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[whitespace] The Last Supper
Covello & Covello Historical Photo Collection

The Last Haircut: I don't remember where in Santa Cruz this wax version of the Lord's Last Supper is now on display, but for decades it sat in the Art League theater on Broadway near Ocean Street. These kindly women are giving a hand--and new robes--to the group back in April 1954. I'm not sure this is what da Vinci had in mind when he did the original, but we'll never know, will we?

Bruce Bratton

BUTTERFLIES AND PARKING LOTS. One of the first challenging topics the new Santa Cruz City Council will be dealing with is the Oblates of St. Joseph plans for enlarging their parking lot from 90 to 147 spaces. It's a complex issue, and we'll probably be reading about it soon. The Oblates of St. Joseph is that church out on West Cliff Drive next to Lighthouse Field. It's a Roman Catholic church, but they don't belong to the area diocese. And they are the landlords of the Gateway School on Eucalyptus Street, which is the west side of their property--and this is where the plot thickens. If they enlarge the parking lot, and if they go ahead and build some kind of social hall or program hall or conference center, which some concerned neighbors are worried about, then a great and very sensitive monarch butterfly habitat will be seriously threatened. It has to do with increased traffic, urban impact, parking lot night lights, protecting our California coast and concerns too numerous to mention. As you may have read in the local daily last Sunday, the monarch habitat at Lighthouse Field is more popular with the monarchs now than Natural Bridges. This is about development, environment and one more battle to protect one of the very last lots along the California Coast.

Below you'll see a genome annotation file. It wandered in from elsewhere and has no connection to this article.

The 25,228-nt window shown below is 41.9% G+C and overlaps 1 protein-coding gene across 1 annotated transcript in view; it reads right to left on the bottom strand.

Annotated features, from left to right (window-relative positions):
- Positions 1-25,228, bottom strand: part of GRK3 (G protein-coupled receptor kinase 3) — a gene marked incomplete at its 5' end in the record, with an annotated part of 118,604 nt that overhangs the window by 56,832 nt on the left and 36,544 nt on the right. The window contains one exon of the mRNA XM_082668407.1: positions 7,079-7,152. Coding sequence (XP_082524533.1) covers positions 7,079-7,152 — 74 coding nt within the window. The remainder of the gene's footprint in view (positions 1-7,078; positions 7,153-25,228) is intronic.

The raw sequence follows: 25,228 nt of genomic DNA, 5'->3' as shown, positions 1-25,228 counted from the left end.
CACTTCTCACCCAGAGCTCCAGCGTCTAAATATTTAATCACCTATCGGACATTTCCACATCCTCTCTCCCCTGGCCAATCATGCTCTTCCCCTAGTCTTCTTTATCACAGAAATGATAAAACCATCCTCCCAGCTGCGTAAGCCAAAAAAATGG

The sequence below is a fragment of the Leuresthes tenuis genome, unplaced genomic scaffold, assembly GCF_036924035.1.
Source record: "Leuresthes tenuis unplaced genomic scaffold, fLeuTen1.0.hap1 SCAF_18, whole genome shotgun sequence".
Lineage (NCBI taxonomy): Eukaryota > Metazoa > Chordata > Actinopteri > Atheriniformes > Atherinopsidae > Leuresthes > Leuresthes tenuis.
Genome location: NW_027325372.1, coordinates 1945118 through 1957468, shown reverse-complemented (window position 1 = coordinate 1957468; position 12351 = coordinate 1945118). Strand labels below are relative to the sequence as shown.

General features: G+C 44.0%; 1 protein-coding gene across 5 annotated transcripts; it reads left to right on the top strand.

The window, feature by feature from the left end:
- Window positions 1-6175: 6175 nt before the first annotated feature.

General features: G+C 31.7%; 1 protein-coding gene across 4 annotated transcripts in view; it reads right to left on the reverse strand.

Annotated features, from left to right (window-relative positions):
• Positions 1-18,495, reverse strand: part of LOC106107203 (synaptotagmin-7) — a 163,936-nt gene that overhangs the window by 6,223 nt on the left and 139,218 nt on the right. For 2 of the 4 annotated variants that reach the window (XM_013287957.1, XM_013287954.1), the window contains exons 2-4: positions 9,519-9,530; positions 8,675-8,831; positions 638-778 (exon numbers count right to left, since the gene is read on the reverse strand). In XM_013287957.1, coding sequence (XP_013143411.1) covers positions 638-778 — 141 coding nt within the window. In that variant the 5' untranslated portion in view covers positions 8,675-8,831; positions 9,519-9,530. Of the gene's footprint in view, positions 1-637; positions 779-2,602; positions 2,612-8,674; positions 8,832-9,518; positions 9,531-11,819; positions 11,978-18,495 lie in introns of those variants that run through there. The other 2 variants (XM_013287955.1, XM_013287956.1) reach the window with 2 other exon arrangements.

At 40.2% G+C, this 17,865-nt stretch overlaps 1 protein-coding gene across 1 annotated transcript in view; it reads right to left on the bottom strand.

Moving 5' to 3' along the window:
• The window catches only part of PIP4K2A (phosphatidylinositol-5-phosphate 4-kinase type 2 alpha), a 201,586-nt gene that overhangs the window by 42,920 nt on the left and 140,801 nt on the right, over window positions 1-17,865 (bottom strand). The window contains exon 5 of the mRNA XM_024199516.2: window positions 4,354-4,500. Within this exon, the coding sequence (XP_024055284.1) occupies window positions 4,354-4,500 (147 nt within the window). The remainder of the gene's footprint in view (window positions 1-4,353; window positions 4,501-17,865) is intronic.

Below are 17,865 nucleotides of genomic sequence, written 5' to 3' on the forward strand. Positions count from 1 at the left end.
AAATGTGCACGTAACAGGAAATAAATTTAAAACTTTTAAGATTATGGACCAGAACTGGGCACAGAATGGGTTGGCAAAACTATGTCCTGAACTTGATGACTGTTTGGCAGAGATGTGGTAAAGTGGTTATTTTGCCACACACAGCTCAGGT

TWO WEEKS NEAR CHICO. It was a great vacation in that mountain cabin about 20 miles north of Chico. I went to Chico once for groceries and to see former Santa Cruzan Paul Dragavon. Paul insisted we see the National Yo-Yo Museum, so we did. It's in the back of a gift store, but the world's biggest yo-yo was on loan to Japan, so we missed that. The yo-yo weighs 256 pounds and is 50 inches high. Which reminds me, we didn't see Dick Little either--he bought property up in Paradise. Even little Paradise has another of those Thomas Kinkade Galleries. But we didn't go in. Chico also has towns with strange names nearby. How about Thremolito, Chrome, Zenia, Termo, Bieber and New Bieber, Knob, Likely, Uno, Peanut, Ruth, Pulga, Samoa, Verdi and three towns that remind me of Slim Gaillard songs: Fluornoy, Fruto and Floristan. (If you don't know about Slim Gaillard you should.) My cabin landlords were the ever-amazing Lorenzo Thatcher and Susie Lawing. They own and produce Tehama Gold Olive Oil, a nearly miraculous tasting oil that won a bronze medal this year at the L.A. County Olive Oil Tastings. Locally, all New Leaf Markets carry Tehama Gold; it's at the top end of the price charts and comes in three varieties: Ascolino, Manzanillo and Mission. It's very pure, no cholesterol, certified organic and extra virgin--and instead of cold pressing, which creates heat, they get the oil out by a special press they brought from Italy that does it centrifugally. You can also check out--and buy from--their website at www.4oliveus.com.